Tuesday, January 24, 2017

Trump's White House And Republican Orthodoxy

Steve Bannon is one of Trump's closest advisors.  He has strengthened his position by building a bond with Trump's son-in-law who is also an advisor to Trump.  A new hire in the White House, who worked for Bannon's alt-right fake news site Breitbart News, has raised questions about the direction that Trump might take as he develops his policy agenda.  Bannon has been opponent of the Republican establishment that Trump defeated in his primary campaign.  The new hire from Breitbart News has written critical articles about Paul Ryan who is viewed as the key architect of orthodox Republican policy development.  Bannon and the new hire will direct their attention to motivating and expanding the populist base that helped him to win the primary and the general election.  Trump's chief of staff has focused his attention on building relationships between more traditional Republican leaders in Congress and the more populist wing headed up by Bannon.  Trump's policy directions take twists and turns between these two centers of influence.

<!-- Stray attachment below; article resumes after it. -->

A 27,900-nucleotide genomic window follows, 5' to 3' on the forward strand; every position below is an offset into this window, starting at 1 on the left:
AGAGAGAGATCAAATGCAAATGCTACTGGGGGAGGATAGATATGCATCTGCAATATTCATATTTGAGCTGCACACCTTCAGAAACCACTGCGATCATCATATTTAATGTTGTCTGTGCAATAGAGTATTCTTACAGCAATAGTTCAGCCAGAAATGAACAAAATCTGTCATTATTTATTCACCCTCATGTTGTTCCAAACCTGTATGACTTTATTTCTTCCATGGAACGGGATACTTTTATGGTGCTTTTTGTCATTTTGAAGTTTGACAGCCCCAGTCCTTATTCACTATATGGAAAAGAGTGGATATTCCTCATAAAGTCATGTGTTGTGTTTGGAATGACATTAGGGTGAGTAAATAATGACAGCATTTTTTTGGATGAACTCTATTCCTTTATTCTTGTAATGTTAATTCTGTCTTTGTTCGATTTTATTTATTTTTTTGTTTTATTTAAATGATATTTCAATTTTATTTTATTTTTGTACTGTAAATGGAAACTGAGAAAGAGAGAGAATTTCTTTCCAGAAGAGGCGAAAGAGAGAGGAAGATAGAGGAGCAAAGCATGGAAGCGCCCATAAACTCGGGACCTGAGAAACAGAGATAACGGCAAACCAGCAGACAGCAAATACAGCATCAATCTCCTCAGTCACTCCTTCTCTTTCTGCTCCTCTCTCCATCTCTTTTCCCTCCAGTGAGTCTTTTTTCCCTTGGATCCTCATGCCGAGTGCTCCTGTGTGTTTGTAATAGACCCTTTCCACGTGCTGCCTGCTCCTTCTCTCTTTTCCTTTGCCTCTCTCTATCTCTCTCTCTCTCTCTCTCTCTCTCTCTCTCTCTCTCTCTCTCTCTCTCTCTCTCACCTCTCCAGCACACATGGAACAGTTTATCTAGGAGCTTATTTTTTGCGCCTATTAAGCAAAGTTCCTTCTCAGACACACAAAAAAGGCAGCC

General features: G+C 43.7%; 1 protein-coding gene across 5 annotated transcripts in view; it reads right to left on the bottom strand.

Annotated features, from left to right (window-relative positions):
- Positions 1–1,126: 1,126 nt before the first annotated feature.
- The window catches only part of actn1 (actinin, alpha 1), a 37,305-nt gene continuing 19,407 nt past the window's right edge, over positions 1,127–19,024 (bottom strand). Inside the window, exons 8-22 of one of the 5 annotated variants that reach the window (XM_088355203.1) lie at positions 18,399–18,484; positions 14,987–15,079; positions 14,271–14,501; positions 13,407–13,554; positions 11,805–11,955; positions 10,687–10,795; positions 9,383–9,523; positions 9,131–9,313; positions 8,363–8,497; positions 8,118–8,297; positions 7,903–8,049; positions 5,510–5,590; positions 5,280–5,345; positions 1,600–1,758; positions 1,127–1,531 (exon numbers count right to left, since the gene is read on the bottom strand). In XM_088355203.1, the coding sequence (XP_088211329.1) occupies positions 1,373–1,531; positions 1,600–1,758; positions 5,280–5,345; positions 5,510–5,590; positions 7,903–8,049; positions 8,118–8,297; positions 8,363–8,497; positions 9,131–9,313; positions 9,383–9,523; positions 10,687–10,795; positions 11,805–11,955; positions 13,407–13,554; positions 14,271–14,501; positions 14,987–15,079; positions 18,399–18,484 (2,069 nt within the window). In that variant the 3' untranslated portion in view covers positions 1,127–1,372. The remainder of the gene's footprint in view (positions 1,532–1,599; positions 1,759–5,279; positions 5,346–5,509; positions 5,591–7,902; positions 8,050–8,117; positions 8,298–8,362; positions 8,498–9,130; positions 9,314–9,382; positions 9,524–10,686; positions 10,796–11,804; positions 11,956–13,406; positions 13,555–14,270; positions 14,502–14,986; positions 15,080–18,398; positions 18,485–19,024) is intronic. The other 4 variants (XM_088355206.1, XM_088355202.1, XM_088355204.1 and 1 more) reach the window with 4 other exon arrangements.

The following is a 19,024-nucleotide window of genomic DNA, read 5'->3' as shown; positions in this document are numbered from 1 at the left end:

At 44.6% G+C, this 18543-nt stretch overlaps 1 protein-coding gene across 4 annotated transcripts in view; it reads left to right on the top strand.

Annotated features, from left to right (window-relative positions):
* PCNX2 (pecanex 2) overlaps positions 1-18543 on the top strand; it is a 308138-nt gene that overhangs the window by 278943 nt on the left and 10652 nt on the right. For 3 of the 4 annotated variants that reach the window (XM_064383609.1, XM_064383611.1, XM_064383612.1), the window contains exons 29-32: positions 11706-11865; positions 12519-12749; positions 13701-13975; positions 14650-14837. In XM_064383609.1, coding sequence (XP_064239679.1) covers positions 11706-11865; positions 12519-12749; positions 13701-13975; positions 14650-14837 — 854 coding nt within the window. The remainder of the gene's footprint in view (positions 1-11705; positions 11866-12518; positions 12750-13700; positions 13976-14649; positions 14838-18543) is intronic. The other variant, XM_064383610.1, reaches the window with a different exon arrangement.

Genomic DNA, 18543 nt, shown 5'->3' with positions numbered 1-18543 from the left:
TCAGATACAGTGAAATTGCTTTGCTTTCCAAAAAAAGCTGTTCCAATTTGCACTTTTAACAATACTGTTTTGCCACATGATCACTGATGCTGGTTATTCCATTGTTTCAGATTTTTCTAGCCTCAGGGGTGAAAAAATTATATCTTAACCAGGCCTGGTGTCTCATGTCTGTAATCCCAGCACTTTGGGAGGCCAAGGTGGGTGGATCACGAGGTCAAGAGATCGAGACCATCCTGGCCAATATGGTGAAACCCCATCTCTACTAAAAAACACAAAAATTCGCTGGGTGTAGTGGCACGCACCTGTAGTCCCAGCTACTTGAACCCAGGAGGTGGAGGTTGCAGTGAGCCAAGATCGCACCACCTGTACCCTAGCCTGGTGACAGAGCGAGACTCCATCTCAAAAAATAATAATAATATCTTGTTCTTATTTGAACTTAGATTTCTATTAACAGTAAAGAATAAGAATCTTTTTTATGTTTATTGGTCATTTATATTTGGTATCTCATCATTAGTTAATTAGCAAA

Paul Ryan is responsible for developing the Republican budget proposal in the House.  Like most Republicans he wants to cut taxes, primarily for corporations and the super rich,  and pay for the tax cuts with a reduction in spending on social welfare programs like Social Security and Medicare which account for a major portion of the budget.  Trump promised not to cut Social Security or Medicare during his campaign.  That promise, along with an attack on free trade, helped him to secure his hold on the populist base that was a critical element of Bannon's communication strategy. 

The battle over the ideological direction Trump's policy proposals is really a battle over the future of the Republican Party.  Will Bannon and his allies transform the Party into a populist party like those that are emerging in Europe, or will Trump be able to blend them together.  One of Trump's first moves yesterday was to cut US participation in a trade agreement sponsored by the Obama Administration. That was largely a symbolic message for his populist base since the trade agreement was not supported by many Democrats in the Senate.  We will have to see how Trump's promises to cut the US trade deficit mix with Republican orthodoxy on free trade.

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